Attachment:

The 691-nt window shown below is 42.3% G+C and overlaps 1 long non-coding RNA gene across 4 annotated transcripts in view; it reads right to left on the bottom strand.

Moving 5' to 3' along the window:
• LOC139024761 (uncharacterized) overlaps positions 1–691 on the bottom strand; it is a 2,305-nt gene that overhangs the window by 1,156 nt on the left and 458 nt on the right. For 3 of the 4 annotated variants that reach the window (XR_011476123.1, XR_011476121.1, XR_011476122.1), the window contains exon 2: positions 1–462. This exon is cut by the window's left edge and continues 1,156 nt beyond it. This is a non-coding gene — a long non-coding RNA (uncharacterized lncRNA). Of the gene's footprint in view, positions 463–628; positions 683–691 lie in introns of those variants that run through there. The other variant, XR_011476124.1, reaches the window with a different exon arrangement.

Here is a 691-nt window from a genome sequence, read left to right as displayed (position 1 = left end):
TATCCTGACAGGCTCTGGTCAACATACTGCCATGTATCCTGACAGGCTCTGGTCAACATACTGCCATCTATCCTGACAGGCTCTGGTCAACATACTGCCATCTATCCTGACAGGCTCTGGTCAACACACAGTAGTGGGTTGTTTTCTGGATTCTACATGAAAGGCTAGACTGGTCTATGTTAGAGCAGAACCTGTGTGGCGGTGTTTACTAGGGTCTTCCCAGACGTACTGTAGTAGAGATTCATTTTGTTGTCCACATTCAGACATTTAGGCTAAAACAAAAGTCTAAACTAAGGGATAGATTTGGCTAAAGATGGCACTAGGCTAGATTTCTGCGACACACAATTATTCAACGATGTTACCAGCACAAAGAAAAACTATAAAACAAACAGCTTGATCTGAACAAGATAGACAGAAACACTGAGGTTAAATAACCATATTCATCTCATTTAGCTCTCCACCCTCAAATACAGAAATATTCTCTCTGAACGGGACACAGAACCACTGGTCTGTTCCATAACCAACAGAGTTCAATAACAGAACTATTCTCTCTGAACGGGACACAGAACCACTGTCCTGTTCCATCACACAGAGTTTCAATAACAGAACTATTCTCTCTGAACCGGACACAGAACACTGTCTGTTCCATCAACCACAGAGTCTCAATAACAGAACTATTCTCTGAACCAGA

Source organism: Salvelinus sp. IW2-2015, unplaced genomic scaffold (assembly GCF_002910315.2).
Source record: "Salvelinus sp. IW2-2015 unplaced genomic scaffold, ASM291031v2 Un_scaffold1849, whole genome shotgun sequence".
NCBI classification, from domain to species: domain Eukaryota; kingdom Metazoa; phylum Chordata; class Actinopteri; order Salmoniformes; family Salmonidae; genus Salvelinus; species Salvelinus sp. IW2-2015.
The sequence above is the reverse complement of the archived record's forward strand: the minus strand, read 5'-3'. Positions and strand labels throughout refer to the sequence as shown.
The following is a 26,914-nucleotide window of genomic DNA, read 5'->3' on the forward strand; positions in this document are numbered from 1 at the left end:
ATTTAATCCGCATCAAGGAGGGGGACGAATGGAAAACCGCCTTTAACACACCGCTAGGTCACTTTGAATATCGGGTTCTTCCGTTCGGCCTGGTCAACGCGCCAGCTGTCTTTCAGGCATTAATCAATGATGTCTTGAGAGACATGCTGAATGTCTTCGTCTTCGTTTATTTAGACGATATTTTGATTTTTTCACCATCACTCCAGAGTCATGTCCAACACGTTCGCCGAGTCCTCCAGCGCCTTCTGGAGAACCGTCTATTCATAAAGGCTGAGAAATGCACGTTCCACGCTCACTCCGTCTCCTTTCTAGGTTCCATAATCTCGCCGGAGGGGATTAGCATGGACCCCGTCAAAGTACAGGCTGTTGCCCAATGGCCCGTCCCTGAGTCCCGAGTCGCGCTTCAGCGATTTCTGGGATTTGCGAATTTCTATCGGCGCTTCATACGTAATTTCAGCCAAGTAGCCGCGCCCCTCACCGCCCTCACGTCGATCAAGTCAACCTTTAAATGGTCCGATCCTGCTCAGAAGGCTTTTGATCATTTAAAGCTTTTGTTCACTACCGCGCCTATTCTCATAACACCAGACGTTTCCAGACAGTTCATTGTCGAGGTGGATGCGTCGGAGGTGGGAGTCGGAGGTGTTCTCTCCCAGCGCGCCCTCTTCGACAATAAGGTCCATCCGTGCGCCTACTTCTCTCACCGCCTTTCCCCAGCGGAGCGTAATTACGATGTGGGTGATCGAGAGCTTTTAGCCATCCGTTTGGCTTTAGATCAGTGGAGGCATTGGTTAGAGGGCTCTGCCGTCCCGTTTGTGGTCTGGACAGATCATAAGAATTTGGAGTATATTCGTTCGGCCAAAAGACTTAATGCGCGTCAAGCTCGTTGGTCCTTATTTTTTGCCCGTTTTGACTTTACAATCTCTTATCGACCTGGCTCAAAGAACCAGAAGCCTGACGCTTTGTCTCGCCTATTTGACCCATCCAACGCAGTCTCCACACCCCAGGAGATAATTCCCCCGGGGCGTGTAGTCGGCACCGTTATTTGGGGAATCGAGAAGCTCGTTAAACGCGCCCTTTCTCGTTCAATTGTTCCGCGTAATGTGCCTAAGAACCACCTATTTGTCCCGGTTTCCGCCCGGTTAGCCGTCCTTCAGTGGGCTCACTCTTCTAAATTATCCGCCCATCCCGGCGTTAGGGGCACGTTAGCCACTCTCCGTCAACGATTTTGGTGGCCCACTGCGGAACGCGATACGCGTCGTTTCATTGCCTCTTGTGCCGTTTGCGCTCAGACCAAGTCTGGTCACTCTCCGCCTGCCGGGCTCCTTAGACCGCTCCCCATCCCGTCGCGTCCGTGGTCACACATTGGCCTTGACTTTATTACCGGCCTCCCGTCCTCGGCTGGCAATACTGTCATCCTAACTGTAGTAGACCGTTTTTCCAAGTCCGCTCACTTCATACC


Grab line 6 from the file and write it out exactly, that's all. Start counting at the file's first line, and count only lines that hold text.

Source organism: Salvelinus sp. IW2-2015, unplaced genomic scaffold (assembly GCF_002910315.2).